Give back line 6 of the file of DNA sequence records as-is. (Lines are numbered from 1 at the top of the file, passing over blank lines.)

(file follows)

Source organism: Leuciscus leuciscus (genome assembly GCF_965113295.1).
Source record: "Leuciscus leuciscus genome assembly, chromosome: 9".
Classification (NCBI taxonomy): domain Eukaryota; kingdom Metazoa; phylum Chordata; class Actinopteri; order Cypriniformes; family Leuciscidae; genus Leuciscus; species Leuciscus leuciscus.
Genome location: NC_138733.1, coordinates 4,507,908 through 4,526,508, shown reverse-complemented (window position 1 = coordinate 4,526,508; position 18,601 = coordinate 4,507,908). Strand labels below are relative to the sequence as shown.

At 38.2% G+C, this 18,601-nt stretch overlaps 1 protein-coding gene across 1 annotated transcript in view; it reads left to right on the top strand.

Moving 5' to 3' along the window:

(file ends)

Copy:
Moving 5' to 3' along the window: